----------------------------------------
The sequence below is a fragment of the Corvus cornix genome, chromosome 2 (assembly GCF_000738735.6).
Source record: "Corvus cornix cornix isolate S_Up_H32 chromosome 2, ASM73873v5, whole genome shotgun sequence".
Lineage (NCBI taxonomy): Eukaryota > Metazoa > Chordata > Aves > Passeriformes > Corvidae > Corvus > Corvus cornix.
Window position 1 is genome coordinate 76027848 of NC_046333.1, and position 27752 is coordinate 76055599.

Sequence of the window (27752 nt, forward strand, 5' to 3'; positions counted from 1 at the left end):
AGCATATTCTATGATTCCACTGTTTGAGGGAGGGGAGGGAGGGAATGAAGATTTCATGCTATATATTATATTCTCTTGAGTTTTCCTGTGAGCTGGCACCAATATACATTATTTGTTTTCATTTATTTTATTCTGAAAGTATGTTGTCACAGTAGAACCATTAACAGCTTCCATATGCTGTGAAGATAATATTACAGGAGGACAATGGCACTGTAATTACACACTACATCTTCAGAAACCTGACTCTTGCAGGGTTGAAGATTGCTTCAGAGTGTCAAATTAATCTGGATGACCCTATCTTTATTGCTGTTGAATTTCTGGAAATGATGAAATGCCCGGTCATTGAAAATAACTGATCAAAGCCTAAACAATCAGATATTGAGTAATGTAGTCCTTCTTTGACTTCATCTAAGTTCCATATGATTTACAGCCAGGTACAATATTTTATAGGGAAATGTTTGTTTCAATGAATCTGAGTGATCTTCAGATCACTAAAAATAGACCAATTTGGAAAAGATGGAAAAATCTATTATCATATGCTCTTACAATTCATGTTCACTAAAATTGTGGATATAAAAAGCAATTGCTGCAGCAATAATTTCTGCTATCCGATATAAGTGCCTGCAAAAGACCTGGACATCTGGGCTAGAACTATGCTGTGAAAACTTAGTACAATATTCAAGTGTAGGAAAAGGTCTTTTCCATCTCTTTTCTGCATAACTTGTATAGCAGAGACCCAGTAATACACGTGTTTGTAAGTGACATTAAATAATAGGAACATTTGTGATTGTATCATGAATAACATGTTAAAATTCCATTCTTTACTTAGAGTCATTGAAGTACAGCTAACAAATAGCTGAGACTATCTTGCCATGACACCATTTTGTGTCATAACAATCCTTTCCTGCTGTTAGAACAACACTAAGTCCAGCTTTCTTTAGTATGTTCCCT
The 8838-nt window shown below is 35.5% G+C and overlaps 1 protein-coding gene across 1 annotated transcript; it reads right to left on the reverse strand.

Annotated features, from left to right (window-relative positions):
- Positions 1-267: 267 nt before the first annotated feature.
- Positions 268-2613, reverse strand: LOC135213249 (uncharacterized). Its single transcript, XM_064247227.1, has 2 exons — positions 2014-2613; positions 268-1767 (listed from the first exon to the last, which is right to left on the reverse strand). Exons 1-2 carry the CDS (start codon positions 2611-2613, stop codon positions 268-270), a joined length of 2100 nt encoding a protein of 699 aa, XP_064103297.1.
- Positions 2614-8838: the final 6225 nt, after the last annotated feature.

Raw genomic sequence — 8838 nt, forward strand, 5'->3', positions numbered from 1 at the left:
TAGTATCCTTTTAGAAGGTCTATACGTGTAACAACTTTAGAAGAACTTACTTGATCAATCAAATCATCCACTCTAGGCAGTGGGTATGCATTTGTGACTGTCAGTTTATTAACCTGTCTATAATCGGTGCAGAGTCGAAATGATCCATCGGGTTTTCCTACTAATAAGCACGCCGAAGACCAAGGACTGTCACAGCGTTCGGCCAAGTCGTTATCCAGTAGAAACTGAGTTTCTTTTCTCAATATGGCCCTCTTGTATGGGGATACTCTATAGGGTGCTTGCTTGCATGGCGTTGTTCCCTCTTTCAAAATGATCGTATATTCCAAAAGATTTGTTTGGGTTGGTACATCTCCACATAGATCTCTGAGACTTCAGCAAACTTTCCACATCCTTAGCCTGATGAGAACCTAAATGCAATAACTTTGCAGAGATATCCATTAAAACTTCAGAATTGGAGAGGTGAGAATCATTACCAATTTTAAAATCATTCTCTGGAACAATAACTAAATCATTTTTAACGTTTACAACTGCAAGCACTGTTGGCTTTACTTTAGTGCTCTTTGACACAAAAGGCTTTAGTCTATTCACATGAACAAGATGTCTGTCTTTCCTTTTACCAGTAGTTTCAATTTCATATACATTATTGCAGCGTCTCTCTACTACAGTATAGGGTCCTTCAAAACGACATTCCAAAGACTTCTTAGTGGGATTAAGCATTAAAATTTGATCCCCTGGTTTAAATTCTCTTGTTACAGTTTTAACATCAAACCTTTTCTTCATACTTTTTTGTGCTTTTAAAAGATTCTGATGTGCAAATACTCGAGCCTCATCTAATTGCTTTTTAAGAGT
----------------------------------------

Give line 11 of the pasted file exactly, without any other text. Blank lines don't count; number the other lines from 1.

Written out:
- Positions 2614-8838: the final 6225 nt, after the last annotated feature.